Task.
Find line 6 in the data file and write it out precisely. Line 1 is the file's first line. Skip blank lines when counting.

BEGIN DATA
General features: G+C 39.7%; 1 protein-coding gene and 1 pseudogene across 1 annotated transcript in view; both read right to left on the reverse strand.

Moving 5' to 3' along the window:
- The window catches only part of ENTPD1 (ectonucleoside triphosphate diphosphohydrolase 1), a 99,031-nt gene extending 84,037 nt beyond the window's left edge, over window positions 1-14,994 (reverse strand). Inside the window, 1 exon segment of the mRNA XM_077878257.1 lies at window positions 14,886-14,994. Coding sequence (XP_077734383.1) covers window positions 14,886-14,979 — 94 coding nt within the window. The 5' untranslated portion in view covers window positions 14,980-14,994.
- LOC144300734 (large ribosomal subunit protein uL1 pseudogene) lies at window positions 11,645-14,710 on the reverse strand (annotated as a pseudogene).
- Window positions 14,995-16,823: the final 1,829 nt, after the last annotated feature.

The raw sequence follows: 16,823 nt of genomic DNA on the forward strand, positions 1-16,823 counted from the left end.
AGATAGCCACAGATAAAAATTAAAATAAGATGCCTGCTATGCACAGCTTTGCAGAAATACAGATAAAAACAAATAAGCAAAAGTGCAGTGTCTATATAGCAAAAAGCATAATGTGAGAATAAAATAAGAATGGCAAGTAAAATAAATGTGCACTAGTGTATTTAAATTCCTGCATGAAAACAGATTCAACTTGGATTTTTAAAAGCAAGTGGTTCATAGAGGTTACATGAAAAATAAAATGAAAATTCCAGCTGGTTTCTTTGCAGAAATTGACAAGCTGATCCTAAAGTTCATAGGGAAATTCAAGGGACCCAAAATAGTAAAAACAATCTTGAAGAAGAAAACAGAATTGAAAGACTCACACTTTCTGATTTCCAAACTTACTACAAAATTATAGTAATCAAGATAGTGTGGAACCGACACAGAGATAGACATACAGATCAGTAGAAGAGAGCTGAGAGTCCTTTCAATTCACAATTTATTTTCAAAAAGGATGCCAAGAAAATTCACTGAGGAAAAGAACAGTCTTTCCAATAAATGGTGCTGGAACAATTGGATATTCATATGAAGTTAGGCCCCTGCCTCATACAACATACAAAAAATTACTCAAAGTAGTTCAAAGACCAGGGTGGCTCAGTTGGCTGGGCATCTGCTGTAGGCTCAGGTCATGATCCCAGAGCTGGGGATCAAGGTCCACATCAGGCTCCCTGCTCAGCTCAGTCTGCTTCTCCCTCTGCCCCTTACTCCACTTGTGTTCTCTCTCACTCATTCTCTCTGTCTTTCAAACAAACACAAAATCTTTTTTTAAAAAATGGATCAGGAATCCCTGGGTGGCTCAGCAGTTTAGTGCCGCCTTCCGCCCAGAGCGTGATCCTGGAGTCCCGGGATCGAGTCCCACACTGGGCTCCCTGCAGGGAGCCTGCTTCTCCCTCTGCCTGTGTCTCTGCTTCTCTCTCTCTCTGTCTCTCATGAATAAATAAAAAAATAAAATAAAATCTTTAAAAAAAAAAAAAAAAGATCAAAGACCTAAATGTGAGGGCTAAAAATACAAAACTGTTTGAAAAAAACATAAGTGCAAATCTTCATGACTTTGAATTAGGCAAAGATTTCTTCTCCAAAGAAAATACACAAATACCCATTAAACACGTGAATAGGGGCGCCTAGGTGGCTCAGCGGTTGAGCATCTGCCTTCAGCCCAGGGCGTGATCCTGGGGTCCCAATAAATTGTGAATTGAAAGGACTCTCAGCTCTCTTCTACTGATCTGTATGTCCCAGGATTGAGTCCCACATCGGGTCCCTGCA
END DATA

The raw sequence follows: 16,823 nt of genomic DNA on the forward strand, positions 1-16,823 counted from the left end.